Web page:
Artist live/work spaces come in a wide variety of shapes and sizes. Sometimes they are built through private development, non-profit work, or grassroots community collaborations. Sometimes they renovate old warehouses, build new structures, or take over abandoned homes. No matter what the case may be for creating these projects, each has a unique story that fits the needs of its local community. On today’s list are three extremely different new live/work developments we’re excited to keep our eye on…
1. Bell Junior High Building – New Orleans, LA
Since Hurricane Katrina combined with other existing devastating downturns of the regional economy, New Orleans has been used to seeing its public schools fall into alternate use: demolished, sold, or renovated. For those with beloved memories of the institutions, they can only hope that the answer is the latter. This is case for a $38 million redevelopment of the Andrew J. Bell School, from dilapidated and eerie empty schoolyard into affordable artist live/work spaces that is creating a new vision for the area: inspiring change and hope.
For more information, check out the article Bringing Back Bell, by Artspace.
2. thinkEAST – Austin, TX
The site is 24 acres, including a portion of what was formerly known as the “Tank Farm”: an area where decades of the six largest major oil companies operated petroleum storage-tanks and distribution facilities. To change the area from urban blight to a creative community, a series of collaborative partnerships have shaped over the past two years, with non-profit arts organizations Fusebox, the City of Austin Economic Development Office, and ArtPlace America, to advance a planning and visioning process. During April 2015, thinkEAST hosted the annual Fusebox Festival, which built temporary structures for performances, installations, workshops, classes, food events, and explored ideas for making the development vibrant with the inclusion of the arts.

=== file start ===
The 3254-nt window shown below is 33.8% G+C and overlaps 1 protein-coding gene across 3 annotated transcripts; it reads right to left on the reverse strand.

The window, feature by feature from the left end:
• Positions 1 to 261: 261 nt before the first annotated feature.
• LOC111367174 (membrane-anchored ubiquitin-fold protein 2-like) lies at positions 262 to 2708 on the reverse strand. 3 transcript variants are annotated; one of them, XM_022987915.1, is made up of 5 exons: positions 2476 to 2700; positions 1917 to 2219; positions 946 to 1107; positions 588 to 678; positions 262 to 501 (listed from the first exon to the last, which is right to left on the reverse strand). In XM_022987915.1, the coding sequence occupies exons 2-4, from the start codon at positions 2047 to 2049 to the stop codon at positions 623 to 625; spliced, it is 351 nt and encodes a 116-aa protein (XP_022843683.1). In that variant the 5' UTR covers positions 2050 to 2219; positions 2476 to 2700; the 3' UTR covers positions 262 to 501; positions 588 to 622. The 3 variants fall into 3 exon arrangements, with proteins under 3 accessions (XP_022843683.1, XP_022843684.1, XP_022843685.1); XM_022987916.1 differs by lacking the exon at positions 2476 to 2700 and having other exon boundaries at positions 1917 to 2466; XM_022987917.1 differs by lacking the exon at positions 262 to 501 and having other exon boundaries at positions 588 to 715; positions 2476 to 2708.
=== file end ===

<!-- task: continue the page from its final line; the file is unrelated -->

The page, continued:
For updates on progress, living charette summaries, and more imaginative designs, check out their website.
3. Write A House – Detroit, MI
Write A House’s mission is simple: “To leverage Detroit’s available housing in creative ways to bolster an emerging literary community to benefit the City of Detroit and its neighborhoods. We enliven the literary arts of Detroit by renovating homes and giving them to authors, journalists, poets, aka writers. It’s like a writer-in-residence program, only in this case we’re actually giving the writer the residence, forever.” Flipping the switch on traditional writer’s residency terms, Write A House gave its first renovated home away to a local poet in November 2014.
For more information, check out their amazing website.